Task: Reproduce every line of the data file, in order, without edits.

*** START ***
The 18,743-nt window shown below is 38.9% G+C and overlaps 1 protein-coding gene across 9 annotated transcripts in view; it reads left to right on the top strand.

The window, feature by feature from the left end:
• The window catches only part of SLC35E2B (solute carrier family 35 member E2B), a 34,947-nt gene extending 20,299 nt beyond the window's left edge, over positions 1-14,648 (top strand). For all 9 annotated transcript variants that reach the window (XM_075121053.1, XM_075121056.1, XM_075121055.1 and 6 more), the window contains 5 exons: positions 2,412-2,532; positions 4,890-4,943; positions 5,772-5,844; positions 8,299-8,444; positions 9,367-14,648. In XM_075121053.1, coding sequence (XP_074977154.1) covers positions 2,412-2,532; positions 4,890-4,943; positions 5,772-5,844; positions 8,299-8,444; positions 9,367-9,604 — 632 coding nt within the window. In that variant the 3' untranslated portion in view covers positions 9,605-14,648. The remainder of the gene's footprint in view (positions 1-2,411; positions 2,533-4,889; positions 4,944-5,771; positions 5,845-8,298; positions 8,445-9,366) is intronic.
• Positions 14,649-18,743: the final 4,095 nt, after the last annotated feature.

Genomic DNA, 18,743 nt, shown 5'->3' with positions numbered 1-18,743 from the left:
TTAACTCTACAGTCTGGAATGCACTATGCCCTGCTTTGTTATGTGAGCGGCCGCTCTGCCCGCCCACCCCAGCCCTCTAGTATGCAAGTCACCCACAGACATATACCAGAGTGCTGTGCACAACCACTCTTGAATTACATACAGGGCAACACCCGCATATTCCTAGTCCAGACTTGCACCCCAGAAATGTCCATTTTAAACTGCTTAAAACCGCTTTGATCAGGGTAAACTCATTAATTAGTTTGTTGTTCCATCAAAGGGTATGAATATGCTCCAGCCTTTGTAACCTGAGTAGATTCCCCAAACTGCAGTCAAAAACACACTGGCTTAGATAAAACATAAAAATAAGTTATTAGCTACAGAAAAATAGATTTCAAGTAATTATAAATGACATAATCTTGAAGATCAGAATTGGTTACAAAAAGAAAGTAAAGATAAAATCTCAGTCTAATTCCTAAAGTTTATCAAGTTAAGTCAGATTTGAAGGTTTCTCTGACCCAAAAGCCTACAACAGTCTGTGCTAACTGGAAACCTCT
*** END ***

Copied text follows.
The 18,743-nt window shown below is 38.9% G+C and overlaps 1 protein-coding gene across 9 annotated transcripts in view; it reads left to right on the top strand.

The window, feature by feature from the left end:
• The window catches only part of SLC35E2B (solute carrier family 35 member E2B), a 34,947-nt gene extending 20,299 nt beyond the window's left edge, over positions 1-14,648 (top strand). For all 9 annotated transcript variants that reach the window (XM_075121053.1, XM_075121056.1, XM_075121055.1 and 6 more), the window contains 5 exons: positions 2,412-2,532; positions 4,890-4,943; positions 5,772-5,844; positions 8,299-8,444; positions 9,367-14,648. In XM_075121053.1, coding sequence (XP_074977154.1) covers positions 2,412-2,532; positions 4,890-4,943; positions 5,772-5,844; positions 8,299-8,444; positions 9,367-9,604 — 632 coding nt within the window. In that variant the 3' untranslated portion in view covers positions 9,605-14,648. The remainder of the gene's footprint in view (positions 1-2,411; positions 2,533-4,889; positions 4,944-5,771; positions 5,845-8,298; positions 8,445-9,366) is intronic.
• Positions 14,649-18,743: the final 4,095 nt, after the last annotated feature.

Genomic DNA, 18,743 nt, shown 5'->3' with positions numbered 1-18,743 from the left:
TTAACTCTACAGTCTGGAATGCACTATGCCCTGCTTTGTTATGTGAGCGGCCGCTCTGCCCGCCCACCCCAGCCCTCTAGTATGCAAGTCACCCACAGACATATACCAGAGTGCTGTGCACAACCACTCTTGAATTACATACAGGGCAACACCCGCATATTCCTAGTCCAGACTTGCACCCCAGAAATGTCCATTTTAAACTGCTTAAAACCGCTTTGATCAGGGTAAACTCATTAATTAGTTTGTTGTTCCATCAAAGGGTATGAATATGCTCCAGCCTTTGTAACCTGAGTAGATTCCCCAAACTGCAGTCAAAAACACACTGGCTTAGATAAAACATAAAAATAAGTTATTAGCTACAGAAAAATAGATTTCAAGTAATTATAAATGACATAATCTTGAAGATCAGAATTGGTTACAAAAAGAAAGTAAAGATAAAATCTCAGTCTAATTCCTAAAGTTTATCAAGTTAAGTCAGATTTGAAGGTTTCTCTGACCCAAAAGCCTACAACAGTCTGTGCTAACTGGAAACCTCT